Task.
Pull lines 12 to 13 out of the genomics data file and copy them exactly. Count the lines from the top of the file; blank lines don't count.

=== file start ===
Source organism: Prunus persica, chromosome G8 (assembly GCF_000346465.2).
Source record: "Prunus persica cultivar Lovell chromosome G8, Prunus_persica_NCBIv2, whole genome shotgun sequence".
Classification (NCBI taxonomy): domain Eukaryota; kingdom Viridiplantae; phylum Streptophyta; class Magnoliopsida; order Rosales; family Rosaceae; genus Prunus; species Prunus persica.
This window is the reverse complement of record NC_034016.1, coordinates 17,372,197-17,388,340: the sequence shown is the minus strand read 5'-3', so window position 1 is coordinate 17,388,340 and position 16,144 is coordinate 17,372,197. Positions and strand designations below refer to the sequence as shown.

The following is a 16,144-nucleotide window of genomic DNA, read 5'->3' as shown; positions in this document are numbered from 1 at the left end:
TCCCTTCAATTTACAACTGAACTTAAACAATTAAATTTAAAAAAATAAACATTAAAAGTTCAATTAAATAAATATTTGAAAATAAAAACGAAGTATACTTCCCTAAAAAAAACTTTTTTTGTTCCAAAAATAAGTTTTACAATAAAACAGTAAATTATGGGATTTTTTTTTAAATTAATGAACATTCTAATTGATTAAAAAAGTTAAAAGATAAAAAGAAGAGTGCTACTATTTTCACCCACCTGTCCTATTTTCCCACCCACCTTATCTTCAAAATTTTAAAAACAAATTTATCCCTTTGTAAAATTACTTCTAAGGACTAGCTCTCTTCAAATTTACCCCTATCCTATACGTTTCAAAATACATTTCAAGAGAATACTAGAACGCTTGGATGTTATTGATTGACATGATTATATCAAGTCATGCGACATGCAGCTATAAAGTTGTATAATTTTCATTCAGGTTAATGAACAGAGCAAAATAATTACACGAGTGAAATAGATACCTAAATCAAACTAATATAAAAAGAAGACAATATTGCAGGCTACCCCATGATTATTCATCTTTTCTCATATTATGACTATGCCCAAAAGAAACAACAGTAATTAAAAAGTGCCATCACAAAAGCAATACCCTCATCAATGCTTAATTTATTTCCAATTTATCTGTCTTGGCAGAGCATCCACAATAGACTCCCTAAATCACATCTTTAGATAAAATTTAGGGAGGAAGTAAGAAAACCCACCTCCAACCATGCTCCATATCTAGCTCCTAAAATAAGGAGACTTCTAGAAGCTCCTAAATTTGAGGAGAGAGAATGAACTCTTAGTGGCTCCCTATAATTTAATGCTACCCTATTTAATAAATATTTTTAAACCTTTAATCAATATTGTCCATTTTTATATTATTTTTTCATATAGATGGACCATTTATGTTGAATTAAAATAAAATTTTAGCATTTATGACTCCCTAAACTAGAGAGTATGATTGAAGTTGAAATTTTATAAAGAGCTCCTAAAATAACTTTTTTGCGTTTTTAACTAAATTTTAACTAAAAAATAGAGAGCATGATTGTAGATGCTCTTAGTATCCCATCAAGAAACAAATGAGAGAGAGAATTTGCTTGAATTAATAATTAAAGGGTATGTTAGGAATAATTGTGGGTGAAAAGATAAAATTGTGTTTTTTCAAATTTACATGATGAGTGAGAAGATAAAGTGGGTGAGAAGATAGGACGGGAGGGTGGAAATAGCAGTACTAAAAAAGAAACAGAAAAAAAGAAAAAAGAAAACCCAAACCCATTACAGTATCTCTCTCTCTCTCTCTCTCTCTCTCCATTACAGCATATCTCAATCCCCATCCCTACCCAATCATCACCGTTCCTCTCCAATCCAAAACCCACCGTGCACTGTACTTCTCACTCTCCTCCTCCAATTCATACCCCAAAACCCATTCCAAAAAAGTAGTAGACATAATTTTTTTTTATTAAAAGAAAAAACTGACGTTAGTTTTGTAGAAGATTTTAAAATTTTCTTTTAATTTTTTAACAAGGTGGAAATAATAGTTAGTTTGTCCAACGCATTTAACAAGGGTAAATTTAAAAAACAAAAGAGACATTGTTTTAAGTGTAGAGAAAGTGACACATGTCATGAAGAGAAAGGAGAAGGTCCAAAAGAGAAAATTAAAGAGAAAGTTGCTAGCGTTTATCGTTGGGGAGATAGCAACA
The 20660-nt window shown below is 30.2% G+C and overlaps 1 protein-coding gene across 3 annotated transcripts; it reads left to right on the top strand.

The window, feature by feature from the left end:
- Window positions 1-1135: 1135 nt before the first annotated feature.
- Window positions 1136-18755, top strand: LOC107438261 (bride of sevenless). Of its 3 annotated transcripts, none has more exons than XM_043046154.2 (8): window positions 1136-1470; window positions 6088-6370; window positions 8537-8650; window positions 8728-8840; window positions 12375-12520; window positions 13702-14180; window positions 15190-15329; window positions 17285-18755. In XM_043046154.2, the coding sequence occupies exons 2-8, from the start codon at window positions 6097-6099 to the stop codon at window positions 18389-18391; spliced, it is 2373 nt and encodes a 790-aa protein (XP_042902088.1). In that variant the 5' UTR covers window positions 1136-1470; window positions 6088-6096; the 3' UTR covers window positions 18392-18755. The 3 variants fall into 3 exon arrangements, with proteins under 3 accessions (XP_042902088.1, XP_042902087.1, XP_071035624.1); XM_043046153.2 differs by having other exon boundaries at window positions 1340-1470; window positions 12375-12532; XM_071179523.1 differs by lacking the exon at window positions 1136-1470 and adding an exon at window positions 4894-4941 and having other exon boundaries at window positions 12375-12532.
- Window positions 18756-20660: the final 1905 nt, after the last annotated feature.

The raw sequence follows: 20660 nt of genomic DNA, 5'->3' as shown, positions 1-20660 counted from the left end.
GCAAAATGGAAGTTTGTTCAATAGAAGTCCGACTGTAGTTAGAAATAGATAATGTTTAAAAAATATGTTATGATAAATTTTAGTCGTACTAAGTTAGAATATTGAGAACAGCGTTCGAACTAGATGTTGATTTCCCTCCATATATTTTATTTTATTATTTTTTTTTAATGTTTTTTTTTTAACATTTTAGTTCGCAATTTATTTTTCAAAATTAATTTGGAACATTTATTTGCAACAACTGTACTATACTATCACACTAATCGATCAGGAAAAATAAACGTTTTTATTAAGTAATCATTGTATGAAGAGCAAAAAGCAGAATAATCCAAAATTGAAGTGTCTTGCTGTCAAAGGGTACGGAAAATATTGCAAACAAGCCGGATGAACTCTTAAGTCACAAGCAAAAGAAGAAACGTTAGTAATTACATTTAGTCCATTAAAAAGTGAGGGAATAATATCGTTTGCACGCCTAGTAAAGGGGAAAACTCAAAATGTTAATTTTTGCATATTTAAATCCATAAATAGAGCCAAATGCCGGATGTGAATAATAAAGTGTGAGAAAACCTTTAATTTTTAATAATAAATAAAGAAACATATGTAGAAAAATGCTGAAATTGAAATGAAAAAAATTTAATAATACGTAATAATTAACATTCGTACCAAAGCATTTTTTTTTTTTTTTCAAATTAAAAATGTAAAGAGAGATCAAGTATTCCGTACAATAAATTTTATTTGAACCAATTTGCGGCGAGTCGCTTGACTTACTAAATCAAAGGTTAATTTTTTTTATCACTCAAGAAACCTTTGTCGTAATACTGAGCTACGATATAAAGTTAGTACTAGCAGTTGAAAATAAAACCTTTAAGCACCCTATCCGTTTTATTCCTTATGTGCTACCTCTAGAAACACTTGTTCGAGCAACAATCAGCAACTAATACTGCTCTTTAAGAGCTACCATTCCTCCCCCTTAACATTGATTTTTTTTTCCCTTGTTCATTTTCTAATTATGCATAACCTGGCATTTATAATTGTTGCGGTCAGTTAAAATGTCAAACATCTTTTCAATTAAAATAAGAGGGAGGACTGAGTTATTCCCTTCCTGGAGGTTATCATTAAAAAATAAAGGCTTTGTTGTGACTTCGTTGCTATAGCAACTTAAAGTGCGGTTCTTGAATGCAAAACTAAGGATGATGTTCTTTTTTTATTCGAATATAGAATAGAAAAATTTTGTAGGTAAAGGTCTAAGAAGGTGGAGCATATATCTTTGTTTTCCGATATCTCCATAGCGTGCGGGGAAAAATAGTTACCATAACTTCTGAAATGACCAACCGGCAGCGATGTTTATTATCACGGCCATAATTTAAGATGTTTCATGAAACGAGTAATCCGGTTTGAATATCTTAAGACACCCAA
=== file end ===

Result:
The raw sequence follows: 20660 nt of genomic DNA, 5'->3' as shown, positions 1-20660 counted from the left end.
GCAAAATGGAAGTTTGTTCAATAGAAGTCCGACTGTAGTTAGAAATAGATAATGTTTAAAAAATATGTTATGATAAATTTTAGTCGTACTAAGTTAGAATATTGAGAACAGCGTTCGAACTAGATGTTGATTTCCCTCCATATATTTTATTTTATTATTTTTTTTTAATGTTTTTTTTTTAACATTTTAGTTCGCAATTTATTTTTCAAAATTAATTTGGAACATTTATTTGCAACAACTGTACTATACTATCACACTAATCGATCAGGAAAAATAAACGTTTTTATTAAGTAATCATTGTATGAAGAGCAAAAAGCAGAATAATCCAAAATTGAAGTGTCTTGCTGTCAAAGGGTACGGAAAATATTGCAAACAAGCCGGATGAACTCTTAAGTCACAAGCAAAAGAAGAAACGTTAGTAATTACATTTAGTCCATTAAAAAGTGAGGGAATAATATCGTTTGCACGCCTAGTAAAGGGGAAAACTCAAAATGTTAATTTTTGCATATTTAAATCCATAAATAGAGCCAAATGCCGGATGTGAATAATAAAGTGTGAGAAAACCTTTAATTTTTAATAATAAATAAAGAAACATATGTAGAAAAATGCTGAAATTGAAATGAAAAAAATTTAATAATACGTAATAATTAACATTCGTACCAAAGCATTTTTTTTTTTTTTTCAAATTAAAAATGTAAAGAGAGATCAAGTATTCCGTACAATAAATTTTATTTGAACCAATTTGCGGCGAGTCGCTTGACTTACTAAATCAAAGGTTAATTTTTTTTATCACTCAAGAAACCTTTGTCGTAATACTGAGCTACGATATAAAGTTAGTACTAGCAGTTGAAAATAAAACCTTTAAGCACCCTATCCGTTTTATTCCTTATGTGCTACCTCTAGAAACACTTGTTCGAGCAACAATCAGCAACTAATACTGCTCTTTAAGAGCTACCATTCCTCCCCCTTAACATTGATTTTTTTTTCCCTTGTTCATTTTCTAATTATGCATAACCTGGCATTTATAATTGTTGCGGTCAGTTAAAATGTCAAACATCTTTTCAATTAAAATAAGAGGGAGGACTGAGTTATTCCCTTCCTGGAGGTTATCATTAAAAAATAAAGGCTTTGTTGTGACTTCGTTGCTATAGCAACTTAAAGTGCGGTTCTTGAATGCAAAACTAAGGATGATGTTCTTTTTTTATTCGAATATAGAATAGAAAAATTTTGTAGGTAAAGGTCTAAGAAGGTGGAGCATATATCTTTGTTTTCCGATATCTCCATAGCGTGCGGGGAAAAATAGTTACCATAACTTCTGAAATGACCAACCGGCAGCGATGTTTATTATCACGGCCATAATTTAAGATGTTTCATGAAACGAGTAATCCGGTTTGAATATCTTAAGACACCCAA